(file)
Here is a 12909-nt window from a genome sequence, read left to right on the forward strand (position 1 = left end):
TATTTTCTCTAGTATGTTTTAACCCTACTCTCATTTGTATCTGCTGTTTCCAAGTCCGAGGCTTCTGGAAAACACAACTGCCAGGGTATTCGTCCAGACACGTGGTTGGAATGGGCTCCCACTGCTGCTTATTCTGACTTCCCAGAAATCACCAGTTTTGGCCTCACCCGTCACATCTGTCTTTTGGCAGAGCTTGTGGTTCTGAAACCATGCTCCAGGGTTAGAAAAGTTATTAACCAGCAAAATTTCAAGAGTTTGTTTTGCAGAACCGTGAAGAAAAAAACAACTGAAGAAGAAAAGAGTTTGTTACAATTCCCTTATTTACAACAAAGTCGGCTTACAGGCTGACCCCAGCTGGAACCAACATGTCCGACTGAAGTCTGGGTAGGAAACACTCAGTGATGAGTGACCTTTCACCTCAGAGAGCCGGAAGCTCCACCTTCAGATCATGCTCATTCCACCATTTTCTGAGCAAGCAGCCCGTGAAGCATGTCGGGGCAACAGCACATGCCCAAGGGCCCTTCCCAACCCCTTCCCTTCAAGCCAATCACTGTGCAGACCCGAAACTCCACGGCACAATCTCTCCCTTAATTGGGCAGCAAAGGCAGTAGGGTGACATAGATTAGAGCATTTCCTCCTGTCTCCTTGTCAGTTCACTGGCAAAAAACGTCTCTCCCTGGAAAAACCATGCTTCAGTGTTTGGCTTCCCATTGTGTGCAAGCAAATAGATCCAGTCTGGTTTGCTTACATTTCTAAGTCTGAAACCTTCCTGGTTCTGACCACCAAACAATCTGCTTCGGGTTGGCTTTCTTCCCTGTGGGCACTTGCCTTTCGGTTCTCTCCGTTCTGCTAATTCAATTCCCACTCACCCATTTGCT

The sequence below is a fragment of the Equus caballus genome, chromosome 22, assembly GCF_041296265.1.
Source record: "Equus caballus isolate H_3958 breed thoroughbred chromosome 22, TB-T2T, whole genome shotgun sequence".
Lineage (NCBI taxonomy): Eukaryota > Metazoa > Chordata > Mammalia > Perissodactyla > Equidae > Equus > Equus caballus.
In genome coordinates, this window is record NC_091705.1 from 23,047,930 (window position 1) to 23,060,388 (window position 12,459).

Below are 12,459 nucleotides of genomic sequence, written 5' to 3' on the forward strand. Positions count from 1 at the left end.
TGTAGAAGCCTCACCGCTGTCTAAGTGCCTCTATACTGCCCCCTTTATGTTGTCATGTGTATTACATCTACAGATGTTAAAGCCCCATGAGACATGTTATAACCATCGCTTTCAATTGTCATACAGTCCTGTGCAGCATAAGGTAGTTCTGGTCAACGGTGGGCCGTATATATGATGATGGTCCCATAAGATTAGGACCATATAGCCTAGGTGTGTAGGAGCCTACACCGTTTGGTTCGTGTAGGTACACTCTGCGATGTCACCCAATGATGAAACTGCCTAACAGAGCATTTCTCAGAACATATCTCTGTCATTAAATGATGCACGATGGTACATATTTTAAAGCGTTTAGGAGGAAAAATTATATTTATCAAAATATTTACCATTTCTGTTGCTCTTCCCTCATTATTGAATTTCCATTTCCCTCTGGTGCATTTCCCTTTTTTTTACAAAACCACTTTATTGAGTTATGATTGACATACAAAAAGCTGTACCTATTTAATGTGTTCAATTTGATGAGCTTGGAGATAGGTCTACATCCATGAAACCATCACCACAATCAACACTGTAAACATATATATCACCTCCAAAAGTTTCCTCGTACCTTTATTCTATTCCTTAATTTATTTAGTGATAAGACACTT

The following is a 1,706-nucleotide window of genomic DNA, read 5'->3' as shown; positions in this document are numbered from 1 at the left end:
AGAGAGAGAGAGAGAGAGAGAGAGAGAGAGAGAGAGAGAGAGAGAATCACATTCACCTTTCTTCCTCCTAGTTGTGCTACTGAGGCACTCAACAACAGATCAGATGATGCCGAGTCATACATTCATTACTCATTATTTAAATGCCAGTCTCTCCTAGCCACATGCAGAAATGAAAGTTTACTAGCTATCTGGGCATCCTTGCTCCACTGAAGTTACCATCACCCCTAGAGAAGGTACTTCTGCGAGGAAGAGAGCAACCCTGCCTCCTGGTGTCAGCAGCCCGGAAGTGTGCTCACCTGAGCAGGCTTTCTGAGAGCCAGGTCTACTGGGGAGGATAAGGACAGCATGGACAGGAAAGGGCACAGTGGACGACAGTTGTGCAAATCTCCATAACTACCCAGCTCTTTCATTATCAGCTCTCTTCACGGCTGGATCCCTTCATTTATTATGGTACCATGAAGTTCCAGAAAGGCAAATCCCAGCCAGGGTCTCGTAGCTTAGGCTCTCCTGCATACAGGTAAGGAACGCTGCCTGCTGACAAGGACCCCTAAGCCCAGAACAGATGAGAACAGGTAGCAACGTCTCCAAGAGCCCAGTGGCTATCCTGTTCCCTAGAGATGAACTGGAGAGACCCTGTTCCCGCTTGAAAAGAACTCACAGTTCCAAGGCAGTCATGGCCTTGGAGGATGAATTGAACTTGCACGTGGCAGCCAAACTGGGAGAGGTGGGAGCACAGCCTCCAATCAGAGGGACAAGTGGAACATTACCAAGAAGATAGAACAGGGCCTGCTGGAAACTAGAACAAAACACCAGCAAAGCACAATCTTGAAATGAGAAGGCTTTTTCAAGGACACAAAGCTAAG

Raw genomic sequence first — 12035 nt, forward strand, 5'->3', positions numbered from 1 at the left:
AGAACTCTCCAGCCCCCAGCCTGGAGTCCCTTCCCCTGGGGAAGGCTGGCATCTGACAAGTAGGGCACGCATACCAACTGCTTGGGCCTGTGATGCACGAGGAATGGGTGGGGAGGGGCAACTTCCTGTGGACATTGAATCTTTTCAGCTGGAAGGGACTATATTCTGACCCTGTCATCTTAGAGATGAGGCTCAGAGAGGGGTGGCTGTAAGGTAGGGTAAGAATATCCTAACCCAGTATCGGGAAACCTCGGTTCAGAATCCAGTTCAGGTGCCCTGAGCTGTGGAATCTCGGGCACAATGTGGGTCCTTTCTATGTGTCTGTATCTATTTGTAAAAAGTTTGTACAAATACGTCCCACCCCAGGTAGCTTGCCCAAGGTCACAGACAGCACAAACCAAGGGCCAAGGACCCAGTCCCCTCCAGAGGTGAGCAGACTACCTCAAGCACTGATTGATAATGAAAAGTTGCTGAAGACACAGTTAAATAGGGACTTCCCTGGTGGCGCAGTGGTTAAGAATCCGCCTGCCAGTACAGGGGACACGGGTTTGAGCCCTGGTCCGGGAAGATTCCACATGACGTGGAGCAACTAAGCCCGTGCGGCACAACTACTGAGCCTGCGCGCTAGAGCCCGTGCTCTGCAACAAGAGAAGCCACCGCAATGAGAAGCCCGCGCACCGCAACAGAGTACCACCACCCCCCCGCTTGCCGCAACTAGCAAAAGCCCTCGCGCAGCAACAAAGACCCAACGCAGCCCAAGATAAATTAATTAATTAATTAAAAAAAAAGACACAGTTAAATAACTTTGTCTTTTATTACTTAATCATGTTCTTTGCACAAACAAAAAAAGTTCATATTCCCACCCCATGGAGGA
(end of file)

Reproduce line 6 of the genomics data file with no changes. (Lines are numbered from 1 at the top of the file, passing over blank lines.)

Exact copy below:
In genome coordinates, this window is record NC_091705.1 from 23,047,930 (window position 1) to 23,060,388 (window position 12,459).